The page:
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Prévost sign (eyes)

The Prévost sign, also known as the Vulpian sign, refers to conjugate ocular deviation in patients with acute cortical hemiparetic stroke.

The direction is variable, depending on the location of the stroke 3.

In a hemispheric stroke, the eyes usually deviate towards the lesion (away from the hemiparesis). The degree of deviation may be exaggerated when the head is turned in the same direction. It is most pronounced with non-dominant hemisphere (thus right) lesions 2-3

Involvement of the thalamus, on the other hand, usually results in conjugate gaze deviation away from the lesion and thus towards the side of hemiparesis 3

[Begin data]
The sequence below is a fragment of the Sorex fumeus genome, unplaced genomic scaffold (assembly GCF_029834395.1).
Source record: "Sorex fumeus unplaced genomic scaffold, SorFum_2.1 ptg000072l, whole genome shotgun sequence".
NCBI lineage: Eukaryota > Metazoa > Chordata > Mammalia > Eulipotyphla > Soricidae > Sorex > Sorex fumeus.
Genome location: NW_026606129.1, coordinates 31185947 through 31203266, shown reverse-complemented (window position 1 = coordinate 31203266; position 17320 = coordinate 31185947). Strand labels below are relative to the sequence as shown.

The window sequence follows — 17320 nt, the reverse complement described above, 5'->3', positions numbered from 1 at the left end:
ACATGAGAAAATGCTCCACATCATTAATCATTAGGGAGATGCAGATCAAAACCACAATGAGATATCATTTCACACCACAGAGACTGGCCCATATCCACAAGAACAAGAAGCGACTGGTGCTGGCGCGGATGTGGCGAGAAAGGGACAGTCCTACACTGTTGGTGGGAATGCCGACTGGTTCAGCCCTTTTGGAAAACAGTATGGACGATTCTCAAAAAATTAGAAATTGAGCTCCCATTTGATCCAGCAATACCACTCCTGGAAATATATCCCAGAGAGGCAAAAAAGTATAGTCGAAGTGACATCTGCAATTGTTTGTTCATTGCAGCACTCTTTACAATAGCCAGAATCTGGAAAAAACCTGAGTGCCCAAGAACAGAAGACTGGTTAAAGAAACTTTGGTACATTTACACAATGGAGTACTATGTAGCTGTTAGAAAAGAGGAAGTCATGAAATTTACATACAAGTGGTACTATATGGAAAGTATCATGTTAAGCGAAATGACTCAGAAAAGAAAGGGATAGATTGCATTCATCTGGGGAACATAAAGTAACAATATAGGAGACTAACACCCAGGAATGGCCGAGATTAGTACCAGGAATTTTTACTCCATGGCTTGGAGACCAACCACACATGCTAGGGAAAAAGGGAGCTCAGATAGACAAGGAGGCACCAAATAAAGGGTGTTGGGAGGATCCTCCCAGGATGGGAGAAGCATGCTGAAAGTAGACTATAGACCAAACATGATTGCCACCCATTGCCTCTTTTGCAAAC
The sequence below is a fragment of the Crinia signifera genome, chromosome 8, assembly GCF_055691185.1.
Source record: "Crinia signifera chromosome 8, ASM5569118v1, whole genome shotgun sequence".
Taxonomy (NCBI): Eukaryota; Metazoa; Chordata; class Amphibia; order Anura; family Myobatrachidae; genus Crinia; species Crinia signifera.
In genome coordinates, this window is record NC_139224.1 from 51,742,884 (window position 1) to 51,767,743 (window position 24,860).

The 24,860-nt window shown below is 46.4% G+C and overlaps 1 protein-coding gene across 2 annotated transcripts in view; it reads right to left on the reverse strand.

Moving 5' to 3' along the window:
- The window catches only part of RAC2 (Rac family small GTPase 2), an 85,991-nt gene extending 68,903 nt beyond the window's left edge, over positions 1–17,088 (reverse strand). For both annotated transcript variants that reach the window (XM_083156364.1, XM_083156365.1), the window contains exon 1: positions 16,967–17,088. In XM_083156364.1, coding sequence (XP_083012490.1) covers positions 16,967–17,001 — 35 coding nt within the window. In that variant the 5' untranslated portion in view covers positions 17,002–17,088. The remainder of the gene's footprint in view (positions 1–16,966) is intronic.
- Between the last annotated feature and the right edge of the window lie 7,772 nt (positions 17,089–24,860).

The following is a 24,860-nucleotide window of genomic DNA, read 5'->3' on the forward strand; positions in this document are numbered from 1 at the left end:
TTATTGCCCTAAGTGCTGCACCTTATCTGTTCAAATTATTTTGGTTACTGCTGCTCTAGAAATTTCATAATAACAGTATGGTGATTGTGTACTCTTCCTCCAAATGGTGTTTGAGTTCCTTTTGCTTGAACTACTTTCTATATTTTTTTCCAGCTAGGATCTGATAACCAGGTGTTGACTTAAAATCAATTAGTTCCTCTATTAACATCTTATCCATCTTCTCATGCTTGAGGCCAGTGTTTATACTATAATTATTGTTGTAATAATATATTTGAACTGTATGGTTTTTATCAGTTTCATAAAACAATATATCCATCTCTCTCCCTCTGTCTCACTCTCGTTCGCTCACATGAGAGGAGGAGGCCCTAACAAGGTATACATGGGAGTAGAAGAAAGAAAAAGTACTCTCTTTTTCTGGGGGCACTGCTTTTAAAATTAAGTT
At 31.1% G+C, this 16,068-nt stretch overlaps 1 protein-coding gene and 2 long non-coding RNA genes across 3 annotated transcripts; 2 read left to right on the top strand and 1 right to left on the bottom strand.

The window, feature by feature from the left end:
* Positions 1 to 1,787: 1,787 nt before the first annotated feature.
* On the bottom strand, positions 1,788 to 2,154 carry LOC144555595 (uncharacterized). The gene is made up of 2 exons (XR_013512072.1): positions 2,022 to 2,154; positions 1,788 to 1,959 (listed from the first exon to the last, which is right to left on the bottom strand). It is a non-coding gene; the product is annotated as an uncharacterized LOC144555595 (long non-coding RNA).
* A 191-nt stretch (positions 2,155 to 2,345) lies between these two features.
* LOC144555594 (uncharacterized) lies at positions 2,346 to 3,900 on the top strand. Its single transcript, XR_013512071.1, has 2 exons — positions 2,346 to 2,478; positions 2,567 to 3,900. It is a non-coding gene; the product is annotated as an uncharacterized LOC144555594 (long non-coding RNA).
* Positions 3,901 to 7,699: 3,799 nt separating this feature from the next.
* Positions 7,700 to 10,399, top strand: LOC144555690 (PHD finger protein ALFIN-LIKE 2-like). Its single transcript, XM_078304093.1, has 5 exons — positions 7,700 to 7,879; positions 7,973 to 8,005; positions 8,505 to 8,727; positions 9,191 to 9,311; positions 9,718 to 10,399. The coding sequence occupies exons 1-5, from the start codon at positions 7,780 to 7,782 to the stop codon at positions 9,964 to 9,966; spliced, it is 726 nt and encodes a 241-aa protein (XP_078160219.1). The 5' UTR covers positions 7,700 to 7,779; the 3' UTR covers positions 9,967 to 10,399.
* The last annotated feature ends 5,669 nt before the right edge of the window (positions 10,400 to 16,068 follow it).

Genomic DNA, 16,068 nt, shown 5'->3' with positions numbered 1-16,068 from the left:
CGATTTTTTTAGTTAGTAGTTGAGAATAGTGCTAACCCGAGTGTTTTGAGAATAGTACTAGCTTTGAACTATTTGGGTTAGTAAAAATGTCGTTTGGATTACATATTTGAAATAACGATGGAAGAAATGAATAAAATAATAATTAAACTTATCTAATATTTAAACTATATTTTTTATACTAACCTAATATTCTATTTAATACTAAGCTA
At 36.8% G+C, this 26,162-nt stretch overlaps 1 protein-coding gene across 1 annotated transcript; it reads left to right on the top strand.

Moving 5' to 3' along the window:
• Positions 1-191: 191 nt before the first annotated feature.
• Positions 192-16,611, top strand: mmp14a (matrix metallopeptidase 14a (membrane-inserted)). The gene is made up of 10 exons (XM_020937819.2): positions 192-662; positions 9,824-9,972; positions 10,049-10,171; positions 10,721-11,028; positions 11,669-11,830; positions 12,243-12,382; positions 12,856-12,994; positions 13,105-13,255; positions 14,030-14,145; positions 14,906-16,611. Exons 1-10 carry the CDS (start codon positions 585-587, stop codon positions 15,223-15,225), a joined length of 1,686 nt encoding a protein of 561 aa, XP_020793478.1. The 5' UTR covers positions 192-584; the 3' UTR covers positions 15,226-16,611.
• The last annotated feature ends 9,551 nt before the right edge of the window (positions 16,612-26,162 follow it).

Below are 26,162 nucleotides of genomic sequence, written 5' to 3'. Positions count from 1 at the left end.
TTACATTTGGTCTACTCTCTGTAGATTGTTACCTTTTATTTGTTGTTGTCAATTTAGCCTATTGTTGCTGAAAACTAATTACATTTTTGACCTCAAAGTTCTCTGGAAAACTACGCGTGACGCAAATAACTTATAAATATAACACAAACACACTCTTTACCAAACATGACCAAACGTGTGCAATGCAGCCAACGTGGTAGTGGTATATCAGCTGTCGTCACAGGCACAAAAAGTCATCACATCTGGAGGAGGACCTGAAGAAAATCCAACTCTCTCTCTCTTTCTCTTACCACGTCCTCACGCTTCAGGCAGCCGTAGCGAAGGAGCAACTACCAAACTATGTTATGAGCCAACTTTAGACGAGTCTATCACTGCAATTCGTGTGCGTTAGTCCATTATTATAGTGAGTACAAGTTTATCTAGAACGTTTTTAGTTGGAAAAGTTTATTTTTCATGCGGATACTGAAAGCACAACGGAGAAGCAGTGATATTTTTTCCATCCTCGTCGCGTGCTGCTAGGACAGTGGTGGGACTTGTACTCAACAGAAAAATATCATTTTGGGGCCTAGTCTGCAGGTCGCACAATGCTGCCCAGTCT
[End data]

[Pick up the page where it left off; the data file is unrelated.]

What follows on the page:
History and etymology

It is named after Jean Louis Prévost, Swiss physician (1838-1927) and Edme Felix Alfred Vulpian (1826 -1887)  4.

Article information

rID: 5606
Section: Signs
Synonyms or Alternate Spellings:
  • Prévost's sign
  • Vulpian's sign
  • Vulpian sign (eyes)

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Cases and figures

  • Case 1
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